Kenyans Feel Shortchanged as Kenya Railway Shares Visuals of New Trains Interior

Kenya Railways' New Train Demo Didn't go as Planned

Via Kenya Railways Facebook page


One of the biggest projects Kenya has ever undertaken is the Standard Gauge Railway (SGR) project which involved building a new railway line and new trains.

For a while now, we have seen the construction of the new railway line which has been pictured and shared all over social media, but the elusive trains were still a mystery. We knew how they would look on the outside, but the inside was still a mystery until yesterday.

Kenya Railways decided to give people a sneak peak of the various classes that you would find in the new SGR trains on their Facebook and Twitter accounts.

Demo of the first class coach of the train

The same demo, but for Kenya Railway’s Twitter audience

More pictures of the first class coach

They also decided to show the 2nd class coach

Well, Kenyans had quite the reaction to the pictures and the videos Kenya Railways had posted and most of them were not positive at all.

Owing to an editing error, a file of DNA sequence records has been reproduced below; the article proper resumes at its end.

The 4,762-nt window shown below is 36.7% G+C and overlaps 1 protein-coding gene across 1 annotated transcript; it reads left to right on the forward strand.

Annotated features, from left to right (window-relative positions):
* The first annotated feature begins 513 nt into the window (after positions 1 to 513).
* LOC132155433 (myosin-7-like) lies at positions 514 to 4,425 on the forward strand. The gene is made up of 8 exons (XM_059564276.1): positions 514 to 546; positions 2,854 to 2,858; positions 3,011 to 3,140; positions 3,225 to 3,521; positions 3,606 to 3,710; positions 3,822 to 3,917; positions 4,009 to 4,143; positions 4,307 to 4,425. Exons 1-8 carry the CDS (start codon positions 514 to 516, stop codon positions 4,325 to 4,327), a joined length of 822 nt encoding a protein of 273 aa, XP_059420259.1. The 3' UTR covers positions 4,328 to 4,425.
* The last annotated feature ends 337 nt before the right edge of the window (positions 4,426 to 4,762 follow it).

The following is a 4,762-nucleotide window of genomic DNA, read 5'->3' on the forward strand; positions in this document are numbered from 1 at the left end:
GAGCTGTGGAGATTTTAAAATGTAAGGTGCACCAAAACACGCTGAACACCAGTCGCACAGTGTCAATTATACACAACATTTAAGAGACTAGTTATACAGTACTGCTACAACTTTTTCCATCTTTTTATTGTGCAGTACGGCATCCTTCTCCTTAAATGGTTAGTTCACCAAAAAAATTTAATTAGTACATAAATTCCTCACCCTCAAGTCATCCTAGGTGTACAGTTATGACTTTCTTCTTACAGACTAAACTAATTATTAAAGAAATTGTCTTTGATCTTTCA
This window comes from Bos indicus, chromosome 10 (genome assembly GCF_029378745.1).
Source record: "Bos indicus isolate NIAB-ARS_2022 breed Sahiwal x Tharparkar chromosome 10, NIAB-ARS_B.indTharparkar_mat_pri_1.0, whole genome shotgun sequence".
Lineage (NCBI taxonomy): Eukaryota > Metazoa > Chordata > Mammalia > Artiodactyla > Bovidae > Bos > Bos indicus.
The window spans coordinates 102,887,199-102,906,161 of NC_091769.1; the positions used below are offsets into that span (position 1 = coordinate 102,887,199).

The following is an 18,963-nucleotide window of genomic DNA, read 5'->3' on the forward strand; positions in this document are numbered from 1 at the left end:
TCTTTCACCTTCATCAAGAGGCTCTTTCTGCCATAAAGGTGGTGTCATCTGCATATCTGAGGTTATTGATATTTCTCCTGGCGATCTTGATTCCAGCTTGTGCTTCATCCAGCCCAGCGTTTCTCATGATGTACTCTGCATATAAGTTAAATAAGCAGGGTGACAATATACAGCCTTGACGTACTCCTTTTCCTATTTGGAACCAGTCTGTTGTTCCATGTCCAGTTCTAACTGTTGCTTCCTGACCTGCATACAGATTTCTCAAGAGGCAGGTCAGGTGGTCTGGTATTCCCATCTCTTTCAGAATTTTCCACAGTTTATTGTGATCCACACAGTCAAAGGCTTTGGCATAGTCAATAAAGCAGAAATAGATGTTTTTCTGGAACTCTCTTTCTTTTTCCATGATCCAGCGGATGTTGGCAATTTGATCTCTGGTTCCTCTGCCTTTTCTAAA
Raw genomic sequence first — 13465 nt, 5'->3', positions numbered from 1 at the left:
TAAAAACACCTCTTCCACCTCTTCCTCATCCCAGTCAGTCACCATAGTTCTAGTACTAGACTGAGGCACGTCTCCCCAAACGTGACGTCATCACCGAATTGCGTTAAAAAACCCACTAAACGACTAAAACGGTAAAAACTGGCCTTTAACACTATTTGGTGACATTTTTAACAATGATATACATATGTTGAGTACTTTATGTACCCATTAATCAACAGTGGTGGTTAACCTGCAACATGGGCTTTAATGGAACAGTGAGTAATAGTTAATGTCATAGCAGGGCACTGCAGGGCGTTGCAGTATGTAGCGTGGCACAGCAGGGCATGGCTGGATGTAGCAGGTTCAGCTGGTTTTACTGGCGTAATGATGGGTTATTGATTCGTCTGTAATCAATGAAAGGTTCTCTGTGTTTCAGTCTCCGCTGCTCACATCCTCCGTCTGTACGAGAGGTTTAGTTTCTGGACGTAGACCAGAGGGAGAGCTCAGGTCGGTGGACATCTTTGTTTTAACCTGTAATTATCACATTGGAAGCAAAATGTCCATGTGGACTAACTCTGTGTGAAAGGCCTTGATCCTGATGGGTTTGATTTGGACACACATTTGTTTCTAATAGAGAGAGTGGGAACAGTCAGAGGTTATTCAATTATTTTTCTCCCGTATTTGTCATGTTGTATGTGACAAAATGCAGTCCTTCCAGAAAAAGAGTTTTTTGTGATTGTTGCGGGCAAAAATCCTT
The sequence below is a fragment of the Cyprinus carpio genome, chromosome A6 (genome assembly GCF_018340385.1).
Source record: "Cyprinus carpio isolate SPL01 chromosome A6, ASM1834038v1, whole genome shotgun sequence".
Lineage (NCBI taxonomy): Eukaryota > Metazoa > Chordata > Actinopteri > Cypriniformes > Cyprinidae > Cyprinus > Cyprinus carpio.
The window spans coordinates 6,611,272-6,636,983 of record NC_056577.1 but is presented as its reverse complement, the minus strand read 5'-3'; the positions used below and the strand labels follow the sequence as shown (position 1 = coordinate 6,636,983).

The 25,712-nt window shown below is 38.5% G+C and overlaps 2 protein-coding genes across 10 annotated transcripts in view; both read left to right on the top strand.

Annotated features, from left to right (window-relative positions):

Starting with the video of the first class coach on Facebook, people were generally not too impressed about them.

Moving over to the second class coaches (which was later revealed to be the economy class), people were still critical about them.

The sentiment was similar on Twitter and it was a reaction to the first class coaches.

This is a rip off!!!

Kenyans still compared the first class coach to other first class coaches from other countries.


This is normal class in France, this account said

They were compared to buses again

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  1. Hehehe. Kenyans seem to forget that we are a poor country.

    Let’s assume that we get this here,
    as our first class. This is one of those examples given by the disgruntled citizens.

    These Thalys regular seats (cheapest) cost €85 for a train trip similar to Nairobi – Mombasa, that is Köln Hbf (De) to Paris Nord (Fr).

    Cheapest is when you book early. €85 is KES 9,453. Who are these Kenyans that are willing to travel first-class at 9k one way, every time? C’mon. Where are they? Luxury buses (Modern Coast’s ‘Oxygen’, et al) VIP seats cost KES 1,800. Yet they often go unseated on off-peak trips.

    If KES 1,800 is somewhat a hurdle, how much more would a first class coach on a train, that seats dozens on a single trip, lose were the amenities made to march developed economies’ standards?

    Like Kermit, Kenyans need to wake up and sip some.

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